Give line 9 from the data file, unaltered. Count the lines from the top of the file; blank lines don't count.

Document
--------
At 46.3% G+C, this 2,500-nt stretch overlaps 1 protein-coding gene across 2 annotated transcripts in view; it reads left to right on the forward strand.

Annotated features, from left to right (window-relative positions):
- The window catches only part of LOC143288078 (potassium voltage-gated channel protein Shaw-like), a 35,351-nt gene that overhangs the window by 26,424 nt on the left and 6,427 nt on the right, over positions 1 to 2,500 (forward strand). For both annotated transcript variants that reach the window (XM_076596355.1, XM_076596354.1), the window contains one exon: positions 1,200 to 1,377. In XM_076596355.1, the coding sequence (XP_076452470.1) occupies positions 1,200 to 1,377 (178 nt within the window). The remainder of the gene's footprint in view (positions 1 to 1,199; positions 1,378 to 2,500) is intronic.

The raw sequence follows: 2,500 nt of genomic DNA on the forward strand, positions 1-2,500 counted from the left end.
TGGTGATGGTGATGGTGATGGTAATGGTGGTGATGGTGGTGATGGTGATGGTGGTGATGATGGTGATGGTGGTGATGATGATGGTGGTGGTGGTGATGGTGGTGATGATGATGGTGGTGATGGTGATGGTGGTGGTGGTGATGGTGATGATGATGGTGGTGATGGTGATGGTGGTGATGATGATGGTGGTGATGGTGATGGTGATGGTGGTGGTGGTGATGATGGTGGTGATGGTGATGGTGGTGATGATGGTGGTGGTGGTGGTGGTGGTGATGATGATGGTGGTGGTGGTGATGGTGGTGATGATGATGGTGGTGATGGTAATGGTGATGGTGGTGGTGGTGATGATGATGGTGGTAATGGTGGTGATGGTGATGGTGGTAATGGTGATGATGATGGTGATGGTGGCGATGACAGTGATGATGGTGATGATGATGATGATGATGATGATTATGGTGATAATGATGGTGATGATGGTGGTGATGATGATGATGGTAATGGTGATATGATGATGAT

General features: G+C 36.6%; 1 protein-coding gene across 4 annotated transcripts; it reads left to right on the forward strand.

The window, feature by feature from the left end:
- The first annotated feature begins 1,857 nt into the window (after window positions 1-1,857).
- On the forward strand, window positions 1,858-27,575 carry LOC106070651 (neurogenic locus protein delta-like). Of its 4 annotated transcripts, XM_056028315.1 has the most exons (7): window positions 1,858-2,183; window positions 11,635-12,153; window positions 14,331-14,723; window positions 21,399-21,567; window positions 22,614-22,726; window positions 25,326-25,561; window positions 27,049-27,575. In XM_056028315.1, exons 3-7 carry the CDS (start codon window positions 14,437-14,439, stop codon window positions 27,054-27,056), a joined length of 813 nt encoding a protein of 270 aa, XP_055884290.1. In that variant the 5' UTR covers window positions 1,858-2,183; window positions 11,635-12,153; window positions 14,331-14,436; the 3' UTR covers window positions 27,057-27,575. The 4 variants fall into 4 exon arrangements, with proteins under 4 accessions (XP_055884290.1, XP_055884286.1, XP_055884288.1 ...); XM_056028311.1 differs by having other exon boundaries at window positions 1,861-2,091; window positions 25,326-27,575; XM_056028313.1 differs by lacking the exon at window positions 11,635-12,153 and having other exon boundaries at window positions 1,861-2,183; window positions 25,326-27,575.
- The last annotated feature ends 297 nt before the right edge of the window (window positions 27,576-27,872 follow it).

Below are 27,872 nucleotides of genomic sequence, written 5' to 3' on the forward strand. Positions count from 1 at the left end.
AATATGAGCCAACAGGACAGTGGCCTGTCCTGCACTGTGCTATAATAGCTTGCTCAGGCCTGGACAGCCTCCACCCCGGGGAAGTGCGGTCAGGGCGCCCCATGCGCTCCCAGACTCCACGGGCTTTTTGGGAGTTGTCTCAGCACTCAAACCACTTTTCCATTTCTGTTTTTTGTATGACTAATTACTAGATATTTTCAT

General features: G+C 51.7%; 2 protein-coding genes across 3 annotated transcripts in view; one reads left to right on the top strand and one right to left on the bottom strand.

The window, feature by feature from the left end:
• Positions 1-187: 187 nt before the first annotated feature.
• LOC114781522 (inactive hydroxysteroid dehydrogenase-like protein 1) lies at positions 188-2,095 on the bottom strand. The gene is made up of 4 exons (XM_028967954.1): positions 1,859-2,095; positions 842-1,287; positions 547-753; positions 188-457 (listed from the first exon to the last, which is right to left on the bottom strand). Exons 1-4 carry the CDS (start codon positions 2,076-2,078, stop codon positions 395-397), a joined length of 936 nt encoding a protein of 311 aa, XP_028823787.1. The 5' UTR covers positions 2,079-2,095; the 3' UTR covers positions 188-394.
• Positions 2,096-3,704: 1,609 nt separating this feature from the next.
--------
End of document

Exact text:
- On the forward strand, window positions 1,858-27,575 carry LOC106070651 (neurogenic locus protein delta-like). Of its 4 annotated transcripts, XM_056028315.1 has the most exons (7): window positions 1,858-2,183; window positions 11,635-12,153; window positions 14,331-14,723; window positions 21,399-21,567; window positions 22,614-22,726; window positions 25,326-25,561; window positions 27,049-27,575. In XM_056028315.1, exons 3-7 carry the CDS (start codon window positions 14,437-14,439, stop codon window positions 27,054-27,056), a joined length of 813 nt encoding a protein of 270 aa, XP_055884290.1. In that variant the 5' UTR covers window positions 1,858-2,183; window positions 11,635-12,153; window positions 14,331-14,436; the 3' UTR covers window positions 27,057-27,575. The 4 variants fall into 4 exon arrangements, with proteins under 4 accessions (XP_055884290.1, XP_055884286.1, XP_055884288.1 ...); XM_056028311.1 differs by having other exon boundaries at window positions 1,861-2,091; window positions 25,326-27,575; XM_056028313.1 differs by lacking the exon at window positions 11,635-12,153 and having other exon boundaries at window positions 1,861-2,183; window positions 25,326-27,575.